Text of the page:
Writer: Mike James
Director: Anna Linstrum
Reviewer: John Roberts
As Jukebox Musicals go, the plot for Jackie The Musical isn’t go to set the world alight but this musical that is based on the D. C. Thompson publication from the 70s is a fun and engaging musical that packs plenty of nostalgia to give even the eldest member of the audience a real buzz.
it tells the story of fifty something Jackie (Janet Dibley) who facing a divorce from her husband John (Graham Bickley) starts to sort through the many boxes she has accumulated over the years. Through a clever and rather sweet framing device and a whole load of music we start to see a picture of who Jackie is and was and that even now, she can still learn a thing or two thanks to the magazine she so often read as a teen.
Writer Mike James provides plenty of laughs throughout and the little twists which start to reveal throughout the show brings genuine audible moments from the eager and positive audience. Director Anna Linstrum ensure that’s the pace packs a punch, scenes are snappy and littered with plenty to watch even in the background when layered with Arlene Philips’ choreography the show really is an energetic extravaganza.
Dibley as main protagonist Jackie delights and you can’t help but get behind her and hope for the best, she works brilliantly with the also entertaining Lori Haley Fox as best friend Jill. Bob Harms manages to wring every inch of comedy from the role of bar owner Frankie, one however doubts that with his lothario ways he only has 1000 Facebook friends! Daisy Steere is full of cheerful naivety as the young Jackie while Michael Hamway as Jackie’s son David may at first appear a little stiff physically he really shines vocally. Strong support is also given from Graham Bickley as divorcee to be John and Nicholas Bailey as Max the “lover”.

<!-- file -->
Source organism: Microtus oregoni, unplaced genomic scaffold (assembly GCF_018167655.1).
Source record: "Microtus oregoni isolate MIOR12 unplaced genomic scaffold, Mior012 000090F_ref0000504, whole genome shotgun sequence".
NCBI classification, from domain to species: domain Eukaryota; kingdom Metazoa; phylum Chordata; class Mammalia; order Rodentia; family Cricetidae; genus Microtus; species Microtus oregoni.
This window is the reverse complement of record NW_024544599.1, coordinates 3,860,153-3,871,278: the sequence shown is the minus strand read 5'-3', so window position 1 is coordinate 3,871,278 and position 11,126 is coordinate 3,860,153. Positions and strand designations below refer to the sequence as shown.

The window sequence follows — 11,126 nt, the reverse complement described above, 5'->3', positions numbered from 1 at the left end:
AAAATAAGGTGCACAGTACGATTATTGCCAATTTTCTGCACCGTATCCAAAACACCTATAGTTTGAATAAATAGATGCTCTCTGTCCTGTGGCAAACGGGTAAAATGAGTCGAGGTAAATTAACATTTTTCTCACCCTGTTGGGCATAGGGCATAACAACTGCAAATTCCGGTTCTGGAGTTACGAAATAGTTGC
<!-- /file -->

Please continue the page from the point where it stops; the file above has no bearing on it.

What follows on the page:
The show is littered throughout with excellent renditions of some of the era’s top hits, that are not only executed with panache but they sound brilliant too – from The Osmonds, T-Rex, Tina Charles and David Essex you can be sure there will at least be a few songs in its catalogue that you certainly recognise.
Tim Shortall’s cheap looking set design keeps things simple and allows the multitude of locations to flow with ease and let the narrative breathe in the space, but it’s his costume designs that really hit the mark. Bright, colourful and flaretastic he manages to encapsulate the era through the costumes perfectly. Philip Gladwell also adds an air of rainbow coloured flamboyancy thanks to his loud and proud lighting design.
Jackie The Musical is a real surprise and proves just like the magazine itself… you shouldn’t judge this touring production by its cover.
Runs until Saturday 16 June, 2016